Age on Opening Day 2016: 30
How acquired: Trade with Athletics, Dec. 2011
2016 salary: $12 million
2015 stats: 31 GS, 3.79 ERA, 106 ERA+, 175.2 IP, 181 H, 79 R, 74 ER, 8 HR, 69 BB, 169 SO, 11-8, 3.05 FIP, 1.423 WHIP, 8.7 SO/9, 2.45 SO/BB
2016 storyline: For as much that is being made about Stephen Strasburg's contract year, and to a lesser extent that of Wilson Ramos, Gio Gonzalez also faces a level of uncertainty beyond 2016. Gio is due to make $12 million each year through 2018, but after this season he has a team option. The Nationals could buy Gio out for $500,000 instead of keeping him under contract for 2017 and beyond.
Given Gonzalez is a lefty, is still an effective pitcher, and given the contract numbers starters are getting these days, it may be unlikely they exercise that option. But, the Nationals will technically have a choice to make on Gio's future after this year.
Gonzalez heads into this year after an inconsistent 2015 season. His numbers overall were solid, but it was a year of dramatic ups and downs. For example, he had a 5.46 ERA in six August starts before holding a 2.38 mark in September. Maybe his strong finish to 2015 can carry over into this year.
Best-case scenario: How about a repeat of Gio's first year in Washington? It was not long ago that Gonzalez finished third in NL Cy Young voting, when he was a dominant ace for the Nats. He went 21-8 with a 2.89 ERA and 207 strikeouts in 199 1/3 innings in 2012. That was the best year of his career and his numbers have steadily dropped off since then.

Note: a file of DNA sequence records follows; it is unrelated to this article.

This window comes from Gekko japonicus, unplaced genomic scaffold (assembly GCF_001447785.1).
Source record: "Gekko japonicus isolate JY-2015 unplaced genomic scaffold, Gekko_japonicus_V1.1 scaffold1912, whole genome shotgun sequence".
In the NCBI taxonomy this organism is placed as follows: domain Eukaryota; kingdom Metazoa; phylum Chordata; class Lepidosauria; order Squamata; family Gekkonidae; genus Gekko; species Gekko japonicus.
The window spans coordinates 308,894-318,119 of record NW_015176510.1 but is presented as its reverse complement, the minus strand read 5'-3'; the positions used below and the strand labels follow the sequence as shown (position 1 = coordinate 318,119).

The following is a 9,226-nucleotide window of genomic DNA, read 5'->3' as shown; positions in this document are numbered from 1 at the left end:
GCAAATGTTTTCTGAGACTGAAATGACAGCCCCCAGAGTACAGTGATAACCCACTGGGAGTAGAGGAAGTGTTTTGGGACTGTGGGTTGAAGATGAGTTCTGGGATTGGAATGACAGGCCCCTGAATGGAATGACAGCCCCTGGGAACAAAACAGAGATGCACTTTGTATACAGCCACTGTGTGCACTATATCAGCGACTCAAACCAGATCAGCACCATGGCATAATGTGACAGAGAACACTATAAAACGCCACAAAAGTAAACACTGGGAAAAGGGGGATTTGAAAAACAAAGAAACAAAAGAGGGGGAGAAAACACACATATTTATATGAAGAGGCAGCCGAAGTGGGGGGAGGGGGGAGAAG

Exactly what it would take for Gio to regain that form is not easy to decipher, beyond saying he can simply cut down on his walks. Perhaps a more realistic goal for him is to be closer to what he was in his second season with the Nats, in 2013 when he went 11-8 with a 3.36 ERA in 32 starts.
Worst-case scenario: Gio was inconsistent in 2015, but still posted a solid 3.79 ERA in 31 starts. Many teams would take that from a No. 3 or No. 4 starter.
But what could be concerning is that it marked the third straight year Gio's ERA has gone up. He also posted his worst strikeout-to-walk ratio in 2015 since he joined the Nationals.
Another equivalent step back for Gio could push him over the 4.00 ERA mark, which isn't as impressive in MLB as it used to be. He still posted a 2.8 WAR in 2015, however, which goes to show how much value he can still provide despite those numbers trending in the wrong direction.
Most-likely scenario: It doesn't seem likely that Gio will be able to turn back the clocks to 2012, but he is likely to be better this season than he was last year. Perhaps an ERA in the mid-3.00s is a good expectation.
Interestingly enough, both Baseball Reference and FanGraphs project Gio to be about the same guy he was in 2015, with an ERA slightly north of 3.70. That type of season won't dramatically change the Nats' outlook, but it could be serviceable for a mid-rotation starter, especially if someone like Joe Ross surprises with a breakout season.